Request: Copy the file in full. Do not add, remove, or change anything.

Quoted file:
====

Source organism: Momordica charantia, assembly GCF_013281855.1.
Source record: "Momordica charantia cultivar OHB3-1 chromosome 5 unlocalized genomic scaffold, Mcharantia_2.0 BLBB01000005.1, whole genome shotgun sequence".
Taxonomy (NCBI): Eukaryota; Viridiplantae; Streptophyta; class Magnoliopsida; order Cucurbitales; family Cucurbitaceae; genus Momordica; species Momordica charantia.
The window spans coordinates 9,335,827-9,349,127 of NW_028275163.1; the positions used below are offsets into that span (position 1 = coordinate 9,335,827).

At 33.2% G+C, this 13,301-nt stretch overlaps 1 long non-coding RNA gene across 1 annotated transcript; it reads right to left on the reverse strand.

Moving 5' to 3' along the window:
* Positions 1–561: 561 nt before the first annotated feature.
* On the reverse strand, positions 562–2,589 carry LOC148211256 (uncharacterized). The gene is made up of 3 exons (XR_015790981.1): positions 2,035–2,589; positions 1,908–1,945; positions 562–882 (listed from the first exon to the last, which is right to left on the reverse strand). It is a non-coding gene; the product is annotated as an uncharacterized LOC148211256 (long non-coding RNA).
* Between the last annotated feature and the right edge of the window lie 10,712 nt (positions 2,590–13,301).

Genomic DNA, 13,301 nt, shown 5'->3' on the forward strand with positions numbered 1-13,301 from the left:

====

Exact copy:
Source organism: Momordica charantia, assembly GCF_013281855.1.
Source record: "Momordica charantia cultivar OHB3-1 chromosome 5 unlocalized genomic scaffold, Mcharantia_2.0 BLBB01000005.1, whole genome shotgun sequence".
Taxonomy (NCBI): Eukaryota; Viridiplantae; Streptophyta; class Magnoliopsida; order Cucurbitales; family Cucurbitaceae; genus Momordica; species Momordica charantia.
The window spans coordinates 9,335,827-9,349,127 of NW_028275163.1; the positions used below are offsets into that span (position 1 = coordinate 9,335,827).

At 33.2% G+C, this 13,301-nt stretch overlaps 1 long non-coding RNA gene across 1 annotated transcript; it reads right to left on the reverse strand.

Moving 5' to 3' along the window:
* Positions 1–561: 561 nt before the first annotated feature.
* On the reverse strand, positions 562–2,589 carry LOC148211256 (uncharacterized). The gene is made up of 3 exons (XR_015790981.1): positions 2,035–2,589; positions 1,908–1,945; positions 562–882 (listed from the first exon to the last, which is right to left on the reverse strand). It is a non-coding gene; the product is annotated as an uncharacterized LOC148211256 (long non-coding RNA).
* Between the last annotated feature and the right edge of the window lie 10,712 nt (positions 2,590–13,301).

Genomic DNA, 13,301 nt, shown 5'->3' on the forward strand with positions numbered 1-13,301 from the left: